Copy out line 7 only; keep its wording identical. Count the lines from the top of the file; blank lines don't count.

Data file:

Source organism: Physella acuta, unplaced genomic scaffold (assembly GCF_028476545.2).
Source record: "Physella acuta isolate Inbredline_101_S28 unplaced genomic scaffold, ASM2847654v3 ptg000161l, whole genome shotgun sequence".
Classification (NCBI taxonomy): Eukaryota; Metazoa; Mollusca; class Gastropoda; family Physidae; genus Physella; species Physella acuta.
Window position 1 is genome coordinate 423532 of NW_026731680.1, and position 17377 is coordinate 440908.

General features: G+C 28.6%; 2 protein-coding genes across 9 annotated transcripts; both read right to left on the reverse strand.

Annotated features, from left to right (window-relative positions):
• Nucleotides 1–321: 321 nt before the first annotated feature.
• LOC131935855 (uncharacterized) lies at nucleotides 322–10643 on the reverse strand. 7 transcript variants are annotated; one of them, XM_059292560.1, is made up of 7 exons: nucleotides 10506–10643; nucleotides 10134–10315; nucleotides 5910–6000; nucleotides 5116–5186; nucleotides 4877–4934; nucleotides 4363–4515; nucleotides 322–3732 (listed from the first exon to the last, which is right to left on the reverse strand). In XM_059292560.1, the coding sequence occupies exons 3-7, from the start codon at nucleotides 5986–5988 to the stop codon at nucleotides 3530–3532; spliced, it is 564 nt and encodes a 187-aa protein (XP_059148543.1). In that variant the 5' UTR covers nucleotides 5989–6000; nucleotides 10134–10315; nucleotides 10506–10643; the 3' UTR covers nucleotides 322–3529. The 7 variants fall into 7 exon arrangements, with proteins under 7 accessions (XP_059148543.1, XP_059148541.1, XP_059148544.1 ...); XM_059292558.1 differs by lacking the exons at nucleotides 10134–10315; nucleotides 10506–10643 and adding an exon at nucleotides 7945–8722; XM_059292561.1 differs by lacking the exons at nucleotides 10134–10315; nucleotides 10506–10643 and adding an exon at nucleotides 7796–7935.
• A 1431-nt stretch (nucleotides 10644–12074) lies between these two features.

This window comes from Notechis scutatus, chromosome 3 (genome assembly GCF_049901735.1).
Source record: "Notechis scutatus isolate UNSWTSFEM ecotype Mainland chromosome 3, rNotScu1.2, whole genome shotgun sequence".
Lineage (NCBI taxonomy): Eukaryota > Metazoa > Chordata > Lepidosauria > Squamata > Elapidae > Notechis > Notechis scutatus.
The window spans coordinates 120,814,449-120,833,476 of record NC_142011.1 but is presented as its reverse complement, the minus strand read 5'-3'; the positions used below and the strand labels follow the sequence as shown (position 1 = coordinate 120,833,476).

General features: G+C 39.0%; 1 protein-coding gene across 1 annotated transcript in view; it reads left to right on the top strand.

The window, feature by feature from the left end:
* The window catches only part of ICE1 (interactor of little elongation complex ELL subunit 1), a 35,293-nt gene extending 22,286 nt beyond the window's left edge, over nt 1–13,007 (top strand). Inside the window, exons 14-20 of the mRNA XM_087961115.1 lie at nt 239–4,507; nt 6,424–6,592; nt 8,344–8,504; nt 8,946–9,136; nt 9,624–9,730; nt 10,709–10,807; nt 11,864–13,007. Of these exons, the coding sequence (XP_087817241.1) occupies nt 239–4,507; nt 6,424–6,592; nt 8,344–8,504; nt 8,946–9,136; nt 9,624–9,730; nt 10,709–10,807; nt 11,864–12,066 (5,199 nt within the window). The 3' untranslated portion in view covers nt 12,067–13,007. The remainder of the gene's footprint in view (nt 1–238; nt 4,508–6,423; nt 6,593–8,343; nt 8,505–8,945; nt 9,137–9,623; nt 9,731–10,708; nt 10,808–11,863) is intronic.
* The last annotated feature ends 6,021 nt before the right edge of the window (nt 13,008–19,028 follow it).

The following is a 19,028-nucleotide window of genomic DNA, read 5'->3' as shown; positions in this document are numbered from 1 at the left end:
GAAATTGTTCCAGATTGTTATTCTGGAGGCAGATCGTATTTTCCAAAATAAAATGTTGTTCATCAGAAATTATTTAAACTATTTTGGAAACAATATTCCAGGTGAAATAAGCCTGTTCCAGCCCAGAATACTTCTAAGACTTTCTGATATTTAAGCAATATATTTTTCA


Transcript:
• Nucleotides 1–321: 321 nt before the first annotated feature.